Why is the right glass important?
Believe it or not, but the glass you serve your wine in actually has a big impact on how the drink tastes. For one, glasses with a larger surface area promote faster evaporation of ethanol, leaving the wine tasting smoother. Taller glasses will keep the wine further away from the nose, so the aroma is not as overwhelming, allowing for the detection of subtler notes.
Different wines have different requirements for making them taste the best they can, for example, white wine is usually better chilled, whereas red is better served at room temperature. Therefore, different glasses may be needed for serving wine in its ideal conditions.
Requirements of Glasses for White Wine
White wine does not need to be exposed to the air as much as red wine, meaning that it can be served in a slimmer glass than you would pour red into. Typically, a U-shaped bowl glass with a stem will be used. The stem is most important for white wine, as stemless glasses are held by the bowl, thus warming the drink inside. As white wine is best served chilled, it is best to avoid holding the bowl of the glass, therefore, a stemmed glass is your best option.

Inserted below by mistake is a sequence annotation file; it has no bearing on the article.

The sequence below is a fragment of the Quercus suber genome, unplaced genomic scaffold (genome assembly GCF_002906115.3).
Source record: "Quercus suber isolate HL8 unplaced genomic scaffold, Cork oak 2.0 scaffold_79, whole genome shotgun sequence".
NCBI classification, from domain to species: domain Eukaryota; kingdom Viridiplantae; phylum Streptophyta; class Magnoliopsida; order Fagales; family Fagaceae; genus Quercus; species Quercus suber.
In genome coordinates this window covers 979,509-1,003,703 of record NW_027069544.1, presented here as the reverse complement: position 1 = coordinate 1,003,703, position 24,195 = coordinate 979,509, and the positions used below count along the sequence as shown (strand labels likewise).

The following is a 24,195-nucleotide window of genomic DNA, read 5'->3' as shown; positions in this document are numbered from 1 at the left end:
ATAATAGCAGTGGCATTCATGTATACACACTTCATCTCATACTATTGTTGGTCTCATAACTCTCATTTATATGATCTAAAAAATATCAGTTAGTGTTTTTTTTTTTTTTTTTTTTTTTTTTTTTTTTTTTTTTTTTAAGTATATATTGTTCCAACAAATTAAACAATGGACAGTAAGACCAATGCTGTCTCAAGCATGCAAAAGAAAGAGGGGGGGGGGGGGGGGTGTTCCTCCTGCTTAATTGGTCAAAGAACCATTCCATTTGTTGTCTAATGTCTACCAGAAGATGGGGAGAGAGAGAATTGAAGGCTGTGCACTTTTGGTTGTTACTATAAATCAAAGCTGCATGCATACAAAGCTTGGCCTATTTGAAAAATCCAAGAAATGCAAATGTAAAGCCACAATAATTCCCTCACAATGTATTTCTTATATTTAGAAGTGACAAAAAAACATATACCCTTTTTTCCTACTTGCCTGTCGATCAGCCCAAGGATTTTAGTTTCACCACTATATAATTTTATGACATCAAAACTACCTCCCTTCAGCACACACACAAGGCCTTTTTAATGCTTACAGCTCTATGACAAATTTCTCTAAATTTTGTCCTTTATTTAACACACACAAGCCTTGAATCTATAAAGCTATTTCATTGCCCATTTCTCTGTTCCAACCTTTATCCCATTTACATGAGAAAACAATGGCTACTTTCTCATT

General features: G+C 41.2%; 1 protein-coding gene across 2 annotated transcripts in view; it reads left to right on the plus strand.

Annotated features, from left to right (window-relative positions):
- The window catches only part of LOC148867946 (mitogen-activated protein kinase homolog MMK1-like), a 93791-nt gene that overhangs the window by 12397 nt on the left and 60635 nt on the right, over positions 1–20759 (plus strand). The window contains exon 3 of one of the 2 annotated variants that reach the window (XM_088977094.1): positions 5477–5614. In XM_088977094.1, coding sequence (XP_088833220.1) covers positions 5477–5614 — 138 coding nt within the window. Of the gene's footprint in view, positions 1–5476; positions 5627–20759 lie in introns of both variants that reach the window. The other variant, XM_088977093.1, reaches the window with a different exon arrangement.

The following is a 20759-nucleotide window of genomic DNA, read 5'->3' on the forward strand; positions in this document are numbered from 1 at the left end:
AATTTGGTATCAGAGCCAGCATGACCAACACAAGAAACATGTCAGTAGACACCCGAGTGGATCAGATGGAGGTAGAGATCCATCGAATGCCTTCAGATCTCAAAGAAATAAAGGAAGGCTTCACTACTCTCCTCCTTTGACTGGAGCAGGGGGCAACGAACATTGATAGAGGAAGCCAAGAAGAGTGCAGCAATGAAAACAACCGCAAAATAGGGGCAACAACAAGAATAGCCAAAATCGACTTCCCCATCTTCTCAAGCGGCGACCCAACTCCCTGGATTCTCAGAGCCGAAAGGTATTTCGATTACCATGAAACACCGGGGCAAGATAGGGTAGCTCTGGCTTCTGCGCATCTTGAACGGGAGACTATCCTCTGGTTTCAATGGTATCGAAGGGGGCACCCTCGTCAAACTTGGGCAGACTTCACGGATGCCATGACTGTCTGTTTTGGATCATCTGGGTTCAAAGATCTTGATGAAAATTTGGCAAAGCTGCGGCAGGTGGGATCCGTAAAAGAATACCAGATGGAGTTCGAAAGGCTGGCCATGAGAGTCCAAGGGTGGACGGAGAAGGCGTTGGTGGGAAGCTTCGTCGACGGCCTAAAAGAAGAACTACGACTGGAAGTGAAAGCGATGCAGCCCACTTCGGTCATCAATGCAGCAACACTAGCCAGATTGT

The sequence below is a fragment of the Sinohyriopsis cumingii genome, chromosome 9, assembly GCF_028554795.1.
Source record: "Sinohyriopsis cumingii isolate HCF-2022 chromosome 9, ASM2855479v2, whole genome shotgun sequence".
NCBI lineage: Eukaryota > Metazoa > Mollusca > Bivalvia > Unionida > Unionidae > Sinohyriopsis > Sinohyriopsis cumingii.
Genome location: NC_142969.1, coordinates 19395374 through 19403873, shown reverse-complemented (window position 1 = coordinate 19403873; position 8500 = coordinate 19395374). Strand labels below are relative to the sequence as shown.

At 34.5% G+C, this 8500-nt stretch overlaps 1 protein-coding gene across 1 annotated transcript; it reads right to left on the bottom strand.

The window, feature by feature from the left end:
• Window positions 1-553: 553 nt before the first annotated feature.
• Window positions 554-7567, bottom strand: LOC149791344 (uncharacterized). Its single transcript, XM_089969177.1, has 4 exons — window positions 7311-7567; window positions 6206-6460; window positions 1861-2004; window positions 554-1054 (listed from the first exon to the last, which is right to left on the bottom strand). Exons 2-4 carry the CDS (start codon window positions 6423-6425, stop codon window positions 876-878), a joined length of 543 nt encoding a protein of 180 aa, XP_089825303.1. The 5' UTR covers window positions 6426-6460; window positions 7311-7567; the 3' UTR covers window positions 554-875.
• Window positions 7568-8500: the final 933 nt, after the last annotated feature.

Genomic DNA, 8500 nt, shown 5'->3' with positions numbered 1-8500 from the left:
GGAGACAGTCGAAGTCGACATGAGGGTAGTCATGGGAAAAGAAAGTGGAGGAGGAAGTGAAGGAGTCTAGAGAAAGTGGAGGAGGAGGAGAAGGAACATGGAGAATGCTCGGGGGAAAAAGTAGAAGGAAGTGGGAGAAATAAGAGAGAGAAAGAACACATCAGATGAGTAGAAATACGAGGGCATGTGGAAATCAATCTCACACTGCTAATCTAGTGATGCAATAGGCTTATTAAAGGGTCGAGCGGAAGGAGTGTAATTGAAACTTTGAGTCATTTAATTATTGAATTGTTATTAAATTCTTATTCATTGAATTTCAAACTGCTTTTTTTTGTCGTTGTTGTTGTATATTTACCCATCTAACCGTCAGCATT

The main determining factor in picking a wine glass for white wine is the age of the wine. Older white wines lose a little of the crispness they once had, and so a taller and straighter glass makes the smoothness of the sip more enjoyable. Drinking from a taller glass means that the wine will first hit the sides and back of the tongue, rather than the tip.
Younger wines, on the other hand, will have more acidic tones, so drinking it from a wider glass will allow the front of your tongue to experience any sweet and crisp notes first, before the more acidic flavours overwhelm.
Which glasses should you use for white wine?
There are only really two main types of wine glass for white wine; Chardonnay glasses and Riesling glasses.
Chardonnay, or Montrachet, glasses will often feature a larger bowl. These are perfect for serving oak-aged wines, such as its namesake, Chardonnay. The larger bowl of the glass allows for the wine to be aerated, boosting the complex collection of aromas present within. For this reason, older wines and fuller-bodied wines taste best served in this sort of glass, as the full release of aromas helps to balance out the flavours.
Glasses for Riesling usually have a smaller bowl and straighter sides, as this size helps to enhance the bouquet and floral tones of a glass of wine. Floral notes can be lost in a wider glass, where aromas are stronger, making this glass size best for lighter white wines, with more delicate flavourings. As well as Riesling, Pinot Grigio and Sauvignon Blanc work excellently in such a glass, with their citrus and floral notes taking the forefront.
Choosing the right glassware for your white wine is important if you want to experience the full potential of each bottle. To enhance your wine experience, select a beautiful hand-blown glass from Lehmann Glassware.